But somehow, in the end, the film would be a triumph for Spielberg and Universal. Problems aside, what remains is a silver screen thriller worthy of something Hitchcock might have produced had he made a shark movie. It went on to totally smash box office records that summer, and launched a tidal wave of Jaws-related merchandise (I was the proud owner of a Jaws T-shirt back then – a shirt I was not allowed to wear to school).

Most would insist that the shark is the star of the film. Hard to compete with a 25 foot man-eater who even has his own iconic theme music, thanks to the brilliant John Williams. And if not the shark, the trifecta of Scheider, Dreyfuss, and Shaw made for a brilliant cast. But more than that, the film makes an unlikely star of the ocean itself. In hindsight, Spielberg was the first to admit that he bit off more than he could chew by insisting on filming most of the movie on the ocean. But this realism is not lost on the audience, and there is simply no denying the impact the sea has on the film.

I had the pleasure of seeing Jaws on the big screen many years after its original release. I can tell you that there is simply no substitute for that experience. The feeling of being on Quint’s boat, rolling and pitching on the seas, one can almost smell the rancid chum used to bait the shark. We can sense the tension on the boat, the uncertainty of Brody, the neurotic scientific fetishism of Hooper, and the cock-sure but eroding bravado of Quint. In a sense, the shark preys on all three men, but in different ways.

On the surface of things, Jaws is a story about a shark and the men who want – need – to kill it. But the real feel of the film comes from the relational experience of being on The Orca in the Atlantic, miles from shore, with nothing around but the blues of sky and ocean merging into some kind of ganzfeld – a diffuse experience of wind, water, and motion. This adds to the already tense feelings Spielberg creates – feelings of both confinement (the boat) juxtaposed with the timeless expansiveness of the sea. The ocean, or more precisely, what lurks beneath its surface, is a kind of metaphor for the strange mix of fascination and fear all three men have. The waters The Orca sails are a place of isolation; a watery desert seemingly populated solely by predator and prey, although who’s who is another question. The scenes shot on The Orca give viewers that strange sense of being at once exposed to the vastness of the sea and yet stranded on the tiny, vulnerable island of the boat. It’s an unnerving viewing experience, punctuated by moments of genuine, adrenaline-infused terror. Spielberg would later say that he knew the film had a punch when he saw preview audience members scream, faint, and on at least one occasion, vomit.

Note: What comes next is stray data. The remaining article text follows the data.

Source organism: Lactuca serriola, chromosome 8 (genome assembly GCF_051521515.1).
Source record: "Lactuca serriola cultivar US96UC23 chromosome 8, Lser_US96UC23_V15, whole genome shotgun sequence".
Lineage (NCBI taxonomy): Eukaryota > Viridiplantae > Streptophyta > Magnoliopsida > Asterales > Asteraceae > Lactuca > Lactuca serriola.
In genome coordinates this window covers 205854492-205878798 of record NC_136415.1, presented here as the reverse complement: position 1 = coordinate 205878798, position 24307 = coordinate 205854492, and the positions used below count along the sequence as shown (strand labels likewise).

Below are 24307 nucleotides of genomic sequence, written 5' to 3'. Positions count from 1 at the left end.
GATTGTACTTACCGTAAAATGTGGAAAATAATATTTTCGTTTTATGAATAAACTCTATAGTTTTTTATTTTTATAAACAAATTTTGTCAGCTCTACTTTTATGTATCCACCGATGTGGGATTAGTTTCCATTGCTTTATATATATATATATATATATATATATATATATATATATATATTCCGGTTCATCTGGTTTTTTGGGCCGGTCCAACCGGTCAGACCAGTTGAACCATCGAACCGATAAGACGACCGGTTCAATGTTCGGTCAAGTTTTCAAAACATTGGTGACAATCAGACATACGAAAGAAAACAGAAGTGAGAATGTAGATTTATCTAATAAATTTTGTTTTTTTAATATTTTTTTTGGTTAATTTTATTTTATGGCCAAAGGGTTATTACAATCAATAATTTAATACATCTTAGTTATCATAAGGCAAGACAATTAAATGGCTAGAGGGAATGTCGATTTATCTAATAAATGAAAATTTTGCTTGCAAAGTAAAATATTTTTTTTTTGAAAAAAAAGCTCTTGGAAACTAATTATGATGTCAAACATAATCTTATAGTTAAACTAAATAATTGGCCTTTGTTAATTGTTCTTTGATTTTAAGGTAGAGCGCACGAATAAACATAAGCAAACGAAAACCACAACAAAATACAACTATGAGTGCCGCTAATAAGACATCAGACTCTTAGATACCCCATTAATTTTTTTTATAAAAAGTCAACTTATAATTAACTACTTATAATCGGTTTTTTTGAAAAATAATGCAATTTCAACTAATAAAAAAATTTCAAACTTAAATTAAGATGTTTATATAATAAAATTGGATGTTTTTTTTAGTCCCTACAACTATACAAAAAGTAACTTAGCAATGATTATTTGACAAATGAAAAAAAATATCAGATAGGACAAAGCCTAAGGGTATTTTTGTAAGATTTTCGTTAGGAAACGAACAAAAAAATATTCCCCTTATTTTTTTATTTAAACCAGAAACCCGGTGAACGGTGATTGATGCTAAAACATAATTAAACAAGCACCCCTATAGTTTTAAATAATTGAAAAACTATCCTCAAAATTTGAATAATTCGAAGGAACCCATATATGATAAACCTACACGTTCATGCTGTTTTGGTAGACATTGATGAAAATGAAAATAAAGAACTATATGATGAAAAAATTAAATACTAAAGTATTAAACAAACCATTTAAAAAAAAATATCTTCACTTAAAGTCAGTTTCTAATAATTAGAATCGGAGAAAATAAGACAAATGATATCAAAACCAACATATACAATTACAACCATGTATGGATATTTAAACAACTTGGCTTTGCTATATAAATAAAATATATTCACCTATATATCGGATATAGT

In the end, Jaws is not just a film, but a testament to the vision of Steven Spielberg, the tenacity and talent of crew and cast, and the power of a damn good horror story with razor-sharp teeth.


Ever since William Lincoln patented the Zoopraxiscope or “wheel of life,” in 1867, (a device through which a sequence of photos or drawings were viewed through the slits of a spinning wheel, creating, in effect, a movie) imaginative directors, actors, technicians, and writers have endeavored to push the limits of the medium. With advancements in film making that defy our ability to discern reality from digital fantasy – from 3D, and CGI to virtual audio surround sound systems – it seems there’s no limit to the worlds, creatures, and tales that can be projected onto the silver screen. Some say these advancements yield a better product. Such would be the case in most industries. But advancements aside, the backbone of a great movie is, and always will be, a great story told by great storytellers.

They don’t give out Oscars for “place” or “setting” in movies. But maybe they should. The famed critic Roger Ebert said, “It’s not what a movie is about, it’s how it is about it.” (It’s okay if you have to read that one twice). I think that sentiment is very true of these three films I’ve talked about, even the most recent of them (Blade Runner) is now over 30 years old. By today’s standards, the special effects  and technology used to make those films is antiquated. Even so, it’s “how it is about it,” that makes me appreciate each one so much. Regardless of how technologically advanced they become, I’ll continue to approach movies as I always have, as a portal to another place and time, where I put aside my chores and worries for awhile and, in the cool darkness of the movie theater, immerse myself in the magic and mystery that unfolds on the big silver screen.

“No form of art goes beyond ordinary consciousness as film does, straight to our emotions, deep into the twilight of the soul.” — Ingrid Bergman